One year after announcing plans to acquire IBM's PC division, Lenovo Group Chairman Yang Yuanqing is ready to take the enlarged company on the offensive and push into new markets.
"If we consider the first phase [of the acquisition] as a defensive phase, right now we should become more and more aggressive to expand our business and to expand our customer base," Yang said during an interview Wednesday at Lenovo's research and development (R&D) facility in Beijing's northwestern suburbs.
Lenovo announced its intention to acquire IBM's PC division on Dec. 8, 2004. The deal, which was valued at US$1.75 billion, marked the first major international acquisition by a Chinese hardware maker and put Lenovo under the global spotlight for the first time, transforming the company from a PC vendor into a symbol of China's growing economic power and confidence.
"So far, they have been doing a good job," said Marvin Lo, an analyst at BNP Paribas Peregrine, in Hong Kong.
Not all observers thought Lenovo would succeed. Acquisitions are difficult under the best of circumstances, some warned, pointing to Hewlett-Packard's merger with Compaq Computer as an example of the difficulties that large acquisitions present. Others worried that cultural differences and Lenovo's limited experience doing business outside China would present additional challenges for its management team.
Amidst this speculation, Lenovo's competitors saw an opportunity to sow seeds of doubt among customers. Michael Dell, chairman of rival Dell, gave the deal a low chance of success. "When was the last time you saw a successful merger or acquisition in the computer industry? It hasn't happened, at least not in a long, long time," Dell said in December 2004.
To Lenovo's credit, its top management has so far managed to prove Dell and the other naysayers wrong. The company has remained profitable and has largely maintained or expanded its share in key markets, reassuring financial analysts and investors. But the acquisition process is far from complete, and it is still too early to call the deal a success, Yang said.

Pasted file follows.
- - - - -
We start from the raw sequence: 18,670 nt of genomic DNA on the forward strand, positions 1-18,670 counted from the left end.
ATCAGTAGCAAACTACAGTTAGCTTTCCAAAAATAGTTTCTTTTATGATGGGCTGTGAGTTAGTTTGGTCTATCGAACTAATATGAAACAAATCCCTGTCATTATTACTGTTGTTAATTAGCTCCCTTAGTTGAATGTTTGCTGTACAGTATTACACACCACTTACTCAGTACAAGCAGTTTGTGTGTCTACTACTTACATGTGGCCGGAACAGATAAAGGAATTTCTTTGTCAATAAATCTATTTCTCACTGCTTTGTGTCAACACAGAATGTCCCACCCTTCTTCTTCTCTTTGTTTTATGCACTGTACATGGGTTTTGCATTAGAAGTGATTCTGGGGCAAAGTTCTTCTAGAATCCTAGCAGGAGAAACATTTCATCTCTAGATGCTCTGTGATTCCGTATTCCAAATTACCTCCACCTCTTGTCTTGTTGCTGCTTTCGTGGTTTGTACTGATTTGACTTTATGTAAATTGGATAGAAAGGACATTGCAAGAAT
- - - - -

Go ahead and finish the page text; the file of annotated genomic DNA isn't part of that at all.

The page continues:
During the first phase of the acquisition, Lenovo focused on keeping the business stable. The goal was to prevent customers, partners and employees from losing faith in the company's future, Yang said. Having achieved this, the company now has to prove that the acquisition can yield results by expanding its share of the global PC market while continuing to turn a profit.
"We will make money but we don't focus on profit, we focus on growth," Yang said, adding that this phase of the acquisition should last around two years. "Maybe by that time it will be a more appropriate time to declare success," he said.
In the meantime, Lenovo is counting on much of its future growth to come from emerging markets, such as China and India, where the company recently created a geographical division that reports directly to Stephen Ward, the chief executive officer. But it also expects to make major inroads in mature markets, such as the U.S., by focusing on small and medium-sized business (SMB) customers and consumers, Yang said.
Starting early next year, SMB customers in the U.S. and Europe will see Lenovo-branded desktops designed to cater to their needs, Yang said, adding that consumer models will follow during the second half of the year. While these PCs will be based on models available in China, Lenovo is working to make sure they will fit the needs of users in other markets, said Bryan Ma, associate director of personal systems research at IDC Asia-Pacific.
Cracking the U.S. SMB market won't be easy, said BNP Paribas' Lo. "It's tough to compete with Dell in those markets," he said, warning that Lenovo may have to spend more on sales and marketing in order to succeed there.
But Yang is optimistic that Lenovo can extend the success it has enjoyed over the last year. "I know one of our competitors once said they had never seen a very successful acquisition in this industry," he said. "I hope they will see us as a very successful case through our acquisition."